How to use rsync to back up files from a PLCnext Control device


The latest release of PLCnext Control firmware (2020.3.1) introduces the Linux command-line utility "rsync". Rsync can be used to back up or synchronise files between devices on the same network, or across remote networks. This article demonstrates how to use rsync to synchronise files between a PLCnext Control device and a PC.


Many automation applications have a requirement to record time-series process data such as temperatures, pressures, flow rates, levels, and valve positions. PLCs can usually record time-stamped data with higher frequency and precision than devices that are further from the process (e.g. OPC UA clients), so the PLC is often given this task.

There are generally two places where time-series process data, generated by the PLC, can be stored:

  1. On the PLC itself. Applications that store data directly on a PLCnext Control device include:

  2. On an external device or server, perhaps with some limited local buffering in case of network interruption. Examples include:

    • Proficloud Time-Series Data (TSD) service.
    • Other cloud services such as AWS, Azure, Google Cloud or IXON Cloud.
    • MQTT services.
    • SQL databases populated directly using SQL INSERT queries.

This article will not discuss the relative benefits of each of these data storage methods, but will consider option 1 above, where data is stored directly on the PLC.

The problem

PLCs are not designed as mass-storage devices, and so the volume of data that can be stored on a PLCnext Control device is limited. All good data loggers provide mechanisms to ensure that the available storage capacity will not be exhausted, for example by deleting the oldest data once a certain time or data quantity threshold has been exceeded.

On the PLCnext Community Forum, there have been discussions about how the storage capacity of a PLCnext Control device could be increased, for example through the use of larger removeable SD cards, or possibly left-side extension modules containing large capacity solid-state memory. However, at some point the cost of storing more and more data directly on the PLC becomes an issue. In addition, this data is probably needed on other machines for analysis and/or long-term archiving.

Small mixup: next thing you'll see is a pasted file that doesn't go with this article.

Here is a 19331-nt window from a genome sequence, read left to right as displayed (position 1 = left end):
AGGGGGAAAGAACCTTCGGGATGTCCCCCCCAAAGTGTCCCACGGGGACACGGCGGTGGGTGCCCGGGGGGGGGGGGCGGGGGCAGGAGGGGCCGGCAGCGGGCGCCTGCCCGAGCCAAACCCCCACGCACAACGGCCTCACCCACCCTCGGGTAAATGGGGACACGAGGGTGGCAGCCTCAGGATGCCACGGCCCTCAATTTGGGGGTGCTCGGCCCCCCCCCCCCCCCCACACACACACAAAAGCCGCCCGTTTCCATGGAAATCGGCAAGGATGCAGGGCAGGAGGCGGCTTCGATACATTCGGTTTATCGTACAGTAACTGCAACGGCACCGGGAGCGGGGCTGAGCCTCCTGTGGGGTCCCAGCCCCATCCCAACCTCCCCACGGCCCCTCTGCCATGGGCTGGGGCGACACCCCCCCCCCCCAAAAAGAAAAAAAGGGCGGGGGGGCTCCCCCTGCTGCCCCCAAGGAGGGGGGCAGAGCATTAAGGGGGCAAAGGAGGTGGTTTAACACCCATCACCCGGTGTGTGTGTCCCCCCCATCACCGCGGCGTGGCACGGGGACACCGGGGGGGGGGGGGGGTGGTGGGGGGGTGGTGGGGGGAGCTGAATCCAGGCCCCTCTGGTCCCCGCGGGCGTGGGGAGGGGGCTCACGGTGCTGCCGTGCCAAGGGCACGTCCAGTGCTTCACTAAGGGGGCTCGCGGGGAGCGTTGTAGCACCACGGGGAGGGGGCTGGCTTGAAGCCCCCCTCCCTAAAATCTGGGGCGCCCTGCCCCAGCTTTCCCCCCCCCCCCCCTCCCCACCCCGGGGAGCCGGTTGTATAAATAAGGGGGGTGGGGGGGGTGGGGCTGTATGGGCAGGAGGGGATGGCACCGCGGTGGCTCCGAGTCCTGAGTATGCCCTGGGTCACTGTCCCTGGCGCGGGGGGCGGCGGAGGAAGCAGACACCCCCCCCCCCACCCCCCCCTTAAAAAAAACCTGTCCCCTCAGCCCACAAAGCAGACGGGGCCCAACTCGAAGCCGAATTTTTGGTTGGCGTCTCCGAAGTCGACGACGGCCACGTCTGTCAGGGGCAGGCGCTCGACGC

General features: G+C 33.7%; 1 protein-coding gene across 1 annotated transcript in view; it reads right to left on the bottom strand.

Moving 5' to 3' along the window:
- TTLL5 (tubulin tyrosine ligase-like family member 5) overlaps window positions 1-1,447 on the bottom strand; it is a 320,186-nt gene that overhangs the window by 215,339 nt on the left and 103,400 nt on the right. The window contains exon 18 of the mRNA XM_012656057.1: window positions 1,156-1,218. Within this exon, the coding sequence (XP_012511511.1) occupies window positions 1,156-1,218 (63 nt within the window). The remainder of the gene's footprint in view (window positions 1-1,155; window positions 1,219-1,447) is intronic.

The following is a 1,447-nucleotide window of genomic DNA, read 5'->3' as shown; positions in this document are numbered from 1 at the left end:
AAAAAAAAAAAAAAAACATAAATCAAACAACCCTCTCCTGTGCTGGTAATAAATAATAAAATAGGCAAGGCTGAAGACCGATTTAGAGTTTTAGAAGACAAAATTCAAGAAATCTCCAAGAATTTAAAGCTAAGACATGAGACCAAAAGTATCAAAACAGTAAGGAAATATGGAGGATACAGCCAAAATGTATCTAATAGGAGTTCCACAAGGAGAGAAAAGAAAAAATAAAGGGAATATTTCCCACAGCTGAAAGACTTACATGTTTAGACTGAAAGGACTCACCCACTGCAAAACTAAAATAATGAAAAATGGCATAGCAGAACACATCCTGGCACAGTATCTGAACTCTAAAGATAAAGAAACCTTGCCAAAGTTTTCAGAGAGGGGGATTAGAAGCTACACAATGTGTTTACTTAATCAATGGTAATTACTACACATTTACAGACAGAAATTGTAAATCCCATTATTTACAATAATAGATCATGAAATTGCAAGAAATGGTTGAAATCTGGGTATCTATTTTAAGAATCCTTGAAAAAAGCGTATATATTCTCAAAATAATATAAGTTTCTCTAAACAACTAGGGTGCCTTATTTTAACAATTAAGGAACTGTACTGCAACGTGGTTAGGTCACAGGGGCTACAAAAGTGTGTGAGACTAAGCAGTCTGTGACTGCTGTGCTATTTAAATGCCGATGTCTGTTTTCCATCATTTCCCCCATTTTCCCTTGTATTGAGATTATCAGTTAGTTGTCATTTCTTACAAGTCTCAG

So, the question becomes: how best to transfer data files from the PLC to another network device? It is possible to use standard Linux utilities like secure copy (scp) and secure file transfer protocol (sftp), however PLCnext Control devices now offer another solution: rsync.

What is rsync?

To quote from the rysnc man page (link to the delta-transfer algorithm added by me):

Rsync is a fast and extraordinarily versatile file copying tool. It can copy locally, to/from another host over any remote shell, or to/from a remote rsync daemon. It offers a large number of options that control every aspect of its behavior and permit very flexible specification of the set of files to be copied. It is famous for its delta-transfer algorithm, which reduces the amount of data sent over the network by sending only the differences between the source files and the existing files in the destination. Rsync is widely used for backups and mirroring and as an improved copy command for everyday use.

Similar to the way scp works, rsync clients can exchange data with any device that is set up as an rsync server. That rsync server could be:

Example: Synchronising files with a Linux PC

This example demonstrates how files on a PLC can be transferred to a PC running Linux. You will need a PC running a Linux distribution (e.g. Debian or Ubuntu) and a PLCnext Control device running firmware 2020.3.1 or later. Both devices need to be on the same Ethernet network.

  1. Set up the Linux PC.

    • If not already installed, use apt to install openssh-server and rsync.

      $ sudo apt install openssh-server rsync